Kara Caputo lead off strong for the women, with a masterful swinging performance on the bones that got the crowd screaming. After dropping back to the wall and climbing down and across the face she fell off 2x on the technical perch move to a pocket before the climb up to the third bone. Next out was consistent competitor Chauncenia Cox (aka Chauncey). Though she almost bobbled the bone moves, Chauncey recovered to stick the pocket Kara fell on, flip her left hand to an under-ham-hock, and slip off while slapping the huge sloper that was the first of two compression moves before the 3rd bone. Unfortunately, Chauncey was unable to regain her high point on subsequent attempts. The third girl out, Larissa Phillips, also struggled with the bones, but recovered herself and, after touching a higher hold with the wrong hand and out of order, dropped down through the correct holds and fell off just past Kara’s highpoint. Nina Williams came next, and didn’t fare much better than Kara or Larissa had. Lily Ridgely and Gabi Masse were our last hope for a send, and for some reason they both got really flummoxed by the drop down and perch moves and neither was able to best Chauncey’s sloper slap. As the setter, I wish the girls had been able to make the transition from power (bones) to technique (perch) a little bit better, but I guess it’s hard to change your stride in the dark, with a crowd screaming at you, after having already climbed for three hours. The other technical part of what turned out to be the crux was hand placements–if you got your left hand on the small incut instead of the higher sloper, it was easier to perch and surf out right, because you could pull out from the wall instead of balancing quite as much. C’est la vie though, I suppose. The wild swinging on the bones still provided a very exciting women’s finals, and we’ll leave the problem up for a few more days at least in case anyone wants try it before we take the bones off the wall. Come climb it while you can, cause everything is ephemeral, right?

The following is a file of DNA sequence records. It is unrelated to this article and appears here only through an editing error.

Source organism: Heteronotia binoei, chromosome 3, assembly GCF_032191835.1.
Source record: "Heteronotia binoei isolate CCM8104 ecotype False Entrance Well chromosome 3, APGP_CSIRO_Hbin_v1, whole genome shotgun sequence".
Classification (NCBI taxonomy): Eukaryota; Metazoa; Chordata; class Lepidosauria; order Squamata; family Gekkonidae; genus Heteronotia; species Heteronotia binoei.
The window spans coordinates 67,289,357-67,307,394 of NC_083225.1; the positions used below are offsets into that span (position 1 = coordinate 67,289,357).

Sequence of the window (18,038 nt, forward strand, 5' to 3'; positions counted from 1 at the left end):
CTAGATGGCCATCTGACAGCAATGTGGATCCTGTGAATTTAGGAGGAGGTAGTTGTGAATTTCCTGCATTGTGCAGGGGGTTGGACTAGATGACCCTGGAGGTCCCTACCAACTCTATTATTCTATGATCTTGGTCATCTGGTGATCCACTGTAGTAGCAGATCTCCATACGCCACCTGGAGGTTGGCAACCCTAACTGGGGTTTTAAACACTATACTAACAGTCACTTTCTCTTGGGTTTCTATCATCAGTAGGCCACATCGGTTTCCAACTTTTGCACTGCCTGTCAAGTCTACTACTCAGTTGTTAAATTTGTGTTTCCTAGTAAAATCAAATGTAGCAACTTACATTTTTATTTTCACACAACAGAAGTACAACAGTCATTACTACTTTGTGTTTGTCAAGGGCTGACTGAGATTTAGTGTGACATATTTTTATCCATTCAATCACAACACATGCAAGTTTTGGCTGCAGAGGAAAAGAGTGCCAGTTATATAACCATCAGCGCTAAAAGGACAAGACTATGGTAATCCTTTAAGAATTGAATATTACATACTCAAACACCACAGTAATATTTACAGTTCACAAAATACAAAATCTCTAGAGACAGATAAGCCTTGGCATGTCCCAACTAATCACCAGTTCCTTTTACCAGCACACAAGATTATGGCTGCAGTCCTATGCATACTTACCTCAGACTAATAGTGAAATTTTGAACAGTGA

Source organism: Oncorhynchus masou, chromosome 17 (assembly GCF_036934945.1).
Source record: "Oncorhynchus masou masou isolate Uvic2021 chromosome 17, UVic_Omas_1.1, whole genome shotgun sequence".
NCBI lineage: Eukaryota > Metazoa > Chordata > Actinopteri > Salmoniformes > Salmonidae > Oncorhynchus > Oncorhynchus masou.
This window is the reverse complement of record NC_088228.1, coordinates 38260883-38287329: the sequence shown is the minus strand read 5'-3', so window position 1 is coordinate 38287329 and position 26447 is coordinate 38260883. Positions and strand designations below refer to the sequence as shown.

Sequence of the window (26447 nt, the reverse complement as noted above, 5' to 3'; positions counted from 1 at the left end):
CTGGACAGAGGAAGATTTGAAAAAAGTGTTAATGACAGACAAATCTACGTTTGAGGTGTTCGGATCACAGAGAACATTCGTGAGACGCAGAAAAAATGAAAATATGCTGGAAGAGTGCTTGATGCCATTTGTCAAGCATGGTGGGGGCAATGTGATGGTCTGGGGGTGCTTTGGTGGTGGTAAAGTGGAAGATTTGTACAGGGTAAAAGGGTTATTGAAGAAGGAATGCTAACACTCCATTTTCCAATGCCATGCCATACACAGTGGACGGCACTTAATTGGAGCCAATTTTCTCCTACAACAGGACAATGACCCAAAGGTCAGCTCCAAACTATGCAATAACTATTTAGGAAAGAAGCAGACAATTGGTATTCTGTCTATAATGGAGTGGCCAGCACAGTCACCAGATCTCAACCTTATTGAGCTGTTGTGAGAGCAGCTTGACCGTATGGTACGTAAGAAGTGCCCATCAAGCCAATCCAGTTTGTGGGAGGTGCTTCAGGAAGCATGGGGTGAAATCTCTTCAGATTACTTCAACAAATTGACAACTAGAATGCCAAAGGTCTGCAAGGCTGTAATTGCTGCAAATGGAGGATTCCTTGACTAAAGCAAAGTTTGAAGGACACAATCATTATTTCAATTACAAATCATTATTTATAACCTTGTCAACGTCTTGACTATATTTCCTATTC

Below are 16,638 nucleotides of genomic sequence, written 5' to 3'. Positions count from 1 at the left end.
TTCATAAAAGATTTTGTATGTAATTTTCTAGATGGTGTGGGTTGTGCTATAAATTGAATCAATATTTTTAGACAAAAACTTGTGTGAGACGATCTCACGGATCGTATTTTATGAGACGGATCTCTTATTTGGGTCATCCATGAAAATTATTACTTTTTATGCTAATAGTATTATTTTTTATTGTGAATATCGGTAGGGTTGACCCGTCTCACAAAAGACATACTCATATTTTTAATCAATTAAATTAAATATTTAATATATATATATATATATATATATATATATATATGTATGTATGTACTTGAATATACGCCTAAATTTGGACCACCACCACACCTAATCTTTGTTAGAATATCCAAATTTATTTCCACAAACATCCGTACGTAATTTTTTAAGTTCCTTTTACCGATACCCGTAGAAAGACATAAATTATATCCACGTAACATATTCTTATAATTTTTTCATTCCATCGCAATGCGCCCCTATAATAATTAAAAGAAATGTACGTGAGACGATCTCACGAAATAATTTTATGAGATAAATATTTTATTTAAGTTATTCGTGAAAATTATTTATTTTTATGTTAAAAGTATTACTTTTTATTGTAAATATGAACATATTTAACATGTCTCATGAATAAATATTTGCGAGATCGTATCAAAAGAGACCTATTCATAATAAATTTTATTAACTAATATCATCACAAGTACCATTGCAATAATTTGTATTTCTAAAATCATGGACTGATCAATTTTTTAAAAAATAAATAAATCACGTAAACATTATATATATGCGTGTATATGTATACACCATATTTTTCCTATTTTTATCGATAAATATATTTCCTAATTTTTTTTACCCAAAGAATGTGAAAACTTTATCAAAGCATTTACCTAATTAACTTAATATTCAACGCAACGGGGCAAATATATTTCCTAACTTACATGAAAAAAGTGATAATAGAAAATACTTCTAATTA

Women’s Open Final:
1. Chauncey Cox
2. Larissa Phillips
3. Nina Williams
4. Kara Caputo
5. Gabi Masse
6. Lilly Ridgely